Objective: To evaluate the relevance and educational benefit of monthly Public Health Grand Rounds (GR), an hour-long interactive lecture series featuring 1 current, relevant public health topic.
Design: Quantitative and qualitative analysis of data evaluating GR format and content submitted by 2063 continuing education (CE) participants.
Setting: Survey data submitted electronically to the Centers for Disease Control and Prevention online CE system from January 2010 through December 2011.
Participants: Physicians, nurses, pharmacists, health education specialists, and other health care professionals seeking CE credits for Public Health GR.
Main Outcome Measures: Proportion of respondents agreeing or strongly agreeing that GR is using educational strategies that enhance user learning and is meeting preidentified learning objectives.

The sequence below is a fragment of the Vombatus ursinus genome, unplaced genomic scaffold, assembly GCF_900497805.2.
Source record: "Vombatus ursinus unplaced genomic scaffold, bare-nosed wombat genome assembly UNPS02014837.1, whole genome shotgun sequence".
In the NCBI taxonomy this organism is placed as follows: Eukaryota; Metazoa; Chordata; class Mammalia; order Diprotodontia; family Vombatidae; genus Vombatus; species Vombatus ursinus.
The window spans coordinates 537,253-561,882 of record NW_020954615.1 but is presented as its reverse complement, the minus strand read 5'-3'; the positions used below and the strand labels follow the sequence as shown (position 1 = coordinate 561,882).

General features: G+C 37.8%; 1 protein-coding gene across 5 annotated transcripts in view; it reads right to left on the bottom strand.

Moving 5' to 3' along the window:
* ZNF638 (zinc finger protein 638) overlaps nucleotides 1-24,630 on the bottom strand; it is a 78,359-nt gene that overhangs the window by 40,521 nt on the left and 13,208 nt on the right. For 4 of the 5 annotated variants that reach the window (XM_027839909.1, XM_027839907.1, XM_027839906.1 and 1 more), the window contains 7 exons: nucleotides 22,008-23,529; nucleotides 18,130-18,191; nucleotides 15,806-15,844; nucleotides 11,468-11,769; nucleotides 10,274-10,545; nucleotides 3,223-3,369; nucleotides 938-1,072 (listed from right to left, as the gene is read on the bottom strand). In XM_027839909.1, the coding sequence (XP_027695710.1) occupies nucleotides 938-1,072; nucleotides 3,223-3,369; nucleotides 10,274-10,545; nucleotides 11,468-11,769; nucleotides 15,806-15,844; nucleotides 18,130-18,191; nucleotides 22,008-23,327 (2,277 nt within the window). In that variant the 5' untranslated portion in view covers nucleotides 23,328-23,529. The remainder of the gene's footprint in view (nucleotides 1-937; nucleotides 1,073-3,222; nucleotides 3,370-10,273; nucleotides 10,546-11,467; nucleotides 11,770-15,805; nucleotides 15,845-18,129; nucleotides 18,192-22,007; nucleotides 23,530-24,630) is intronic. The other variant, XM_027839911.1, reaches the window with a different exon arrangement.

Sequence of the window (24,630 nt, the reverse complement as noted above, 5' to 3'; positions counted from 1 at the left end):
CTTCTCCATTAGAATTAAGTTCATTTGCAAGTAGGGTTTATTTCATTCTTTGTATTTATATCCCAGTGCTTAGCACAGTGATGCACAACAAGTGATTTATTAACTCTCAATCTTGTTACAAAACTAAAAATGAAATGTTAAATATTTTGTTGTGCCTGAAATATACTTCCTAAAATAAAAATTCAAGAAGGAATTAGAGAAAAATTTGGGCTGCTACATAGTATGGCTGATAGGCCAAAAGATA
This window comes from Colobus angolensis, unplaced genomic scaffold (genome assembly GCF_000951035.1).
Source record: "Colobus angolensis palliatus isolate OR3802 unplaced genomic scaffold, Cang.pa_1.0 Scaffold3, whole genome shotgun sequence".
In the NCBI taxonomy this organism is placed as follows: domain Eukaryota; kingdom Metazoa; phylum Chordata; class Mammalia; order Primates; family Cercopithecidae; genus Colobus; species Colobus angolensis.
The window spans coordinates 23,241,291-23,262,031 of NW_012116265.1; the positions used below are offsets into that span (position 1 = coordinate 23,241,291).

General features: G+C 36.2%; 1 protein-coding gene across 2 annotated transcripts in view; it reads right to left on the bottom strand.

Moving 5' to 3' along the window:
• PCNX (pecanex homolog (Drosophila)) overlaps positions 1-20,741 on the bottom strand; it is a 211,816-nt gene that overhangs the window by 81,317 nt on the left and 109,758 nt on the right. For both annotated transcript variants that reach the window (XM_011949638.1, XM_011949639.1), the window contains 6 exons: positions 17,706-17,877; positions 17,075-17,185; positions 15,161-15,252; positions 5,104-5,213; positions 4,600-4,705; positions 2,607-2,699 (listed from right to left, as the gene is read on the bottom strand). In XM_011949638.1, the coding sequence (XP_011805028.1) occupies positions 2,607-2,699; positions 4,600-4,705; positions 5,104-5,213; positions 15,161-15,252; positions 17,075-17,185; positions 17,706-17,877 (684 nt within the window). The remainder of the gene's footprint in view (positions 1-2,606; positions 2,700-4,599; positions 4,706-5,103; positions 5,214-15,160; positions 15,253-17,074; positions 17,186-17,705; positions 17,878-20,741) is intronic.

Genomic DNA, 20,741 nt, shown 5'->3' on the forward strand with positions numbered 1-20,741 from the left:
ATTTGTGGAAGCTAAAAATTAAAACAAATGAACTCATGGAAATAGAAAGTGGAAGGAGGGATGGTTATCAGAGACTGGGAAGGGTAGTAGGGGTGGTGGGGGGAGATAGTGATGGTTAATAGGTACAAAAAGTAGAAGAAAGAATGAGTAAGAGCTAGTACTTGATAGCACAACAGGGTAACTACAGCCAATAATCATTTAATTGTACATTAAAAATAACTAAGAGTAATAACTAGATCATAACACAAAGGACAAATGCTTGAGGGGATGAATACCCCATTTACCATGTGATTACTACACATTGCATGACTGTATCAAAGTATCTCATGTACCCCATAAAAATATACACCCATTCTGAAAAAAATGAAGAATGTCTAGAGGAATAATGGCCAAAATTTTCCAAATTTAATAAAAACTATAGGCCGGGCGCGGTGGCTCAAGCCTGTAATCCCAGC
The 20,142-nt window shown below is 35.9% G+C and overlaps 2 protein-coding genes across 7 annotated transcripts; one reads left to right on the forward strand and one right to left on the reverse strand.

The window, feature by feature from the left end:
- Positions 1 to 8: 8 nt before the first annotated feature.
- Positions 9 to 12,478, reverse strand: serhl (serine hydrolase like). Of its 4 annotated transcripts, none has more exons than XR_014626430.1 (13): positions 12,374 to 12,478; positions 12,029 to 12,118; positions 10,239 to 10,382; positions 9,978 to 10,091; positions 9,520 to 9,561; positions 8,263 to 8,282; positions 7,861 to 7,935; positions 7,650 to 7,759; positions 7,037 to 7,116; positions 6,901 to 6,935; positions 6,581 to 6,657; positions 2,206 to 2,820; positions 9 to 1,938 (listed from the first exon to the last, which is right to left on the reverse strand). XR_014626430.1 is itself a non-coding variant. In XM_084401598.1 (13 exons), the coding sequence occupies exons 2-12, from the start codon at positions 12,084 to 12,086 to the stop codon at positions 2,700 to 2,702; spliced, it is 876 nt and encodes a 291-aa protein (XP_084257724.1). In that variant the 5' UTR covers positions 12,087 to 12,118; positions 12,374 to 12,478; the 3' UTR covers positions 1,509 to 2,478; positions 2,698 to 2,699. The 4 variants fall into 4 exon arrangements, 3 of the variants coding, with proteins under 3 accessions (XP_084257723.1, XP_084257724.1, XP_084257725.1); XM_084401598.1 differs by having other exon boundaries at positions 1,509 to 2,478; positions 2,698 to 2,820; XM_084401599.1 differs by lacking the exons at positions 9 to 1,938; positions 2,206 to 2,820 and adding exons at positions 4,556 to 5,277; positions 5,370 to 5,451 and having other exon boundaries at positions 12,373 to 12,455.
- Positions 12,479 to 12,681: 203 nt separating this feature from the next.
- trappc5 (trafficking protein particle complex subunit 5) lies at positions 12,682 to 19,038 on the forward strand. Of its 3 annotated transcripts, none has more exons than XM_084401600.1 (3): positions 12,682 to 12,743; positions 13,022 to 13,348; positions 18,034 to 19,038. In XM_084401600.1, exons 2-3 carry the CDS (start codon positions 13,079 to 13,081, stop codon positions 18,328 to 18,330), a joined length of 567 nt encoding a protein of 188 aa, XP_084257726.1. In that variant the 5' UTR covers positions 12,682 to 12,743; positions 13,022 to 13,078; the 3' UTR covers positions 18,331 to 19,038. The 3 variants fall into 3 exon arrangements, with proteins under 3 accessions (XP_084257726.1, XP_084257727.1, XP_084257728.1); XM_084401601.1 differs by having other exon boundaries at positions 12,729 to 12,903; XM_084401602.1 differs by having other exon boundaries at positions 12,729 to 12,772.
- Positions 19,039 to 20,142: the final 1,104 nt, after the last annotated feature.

Results: On questions involving instructional strategies and delivery methods, 95.0% and 95.6% of respondents, respectively, agreed or strongly agreed that the GR was conducive to learning. More than 90% of respondents agreed or strongly agreed that they could describe the burden of the disease/condition in question and identify key preventive interventions, knowledge gaps, and measures of public health progress.
Conclusions: These evaluation results indicate that the GR is meeting content-specific and educational needs of diverse health care professionals. The GR models organized scientific discussions on evidence and translation into real-world impacts of decreased morbidity, mortality, and health care costs, and links public health to clinical practice. This promotes a greater understanding of the interplay of different health fields and may lead to greater and cross-disciplinary collaborations.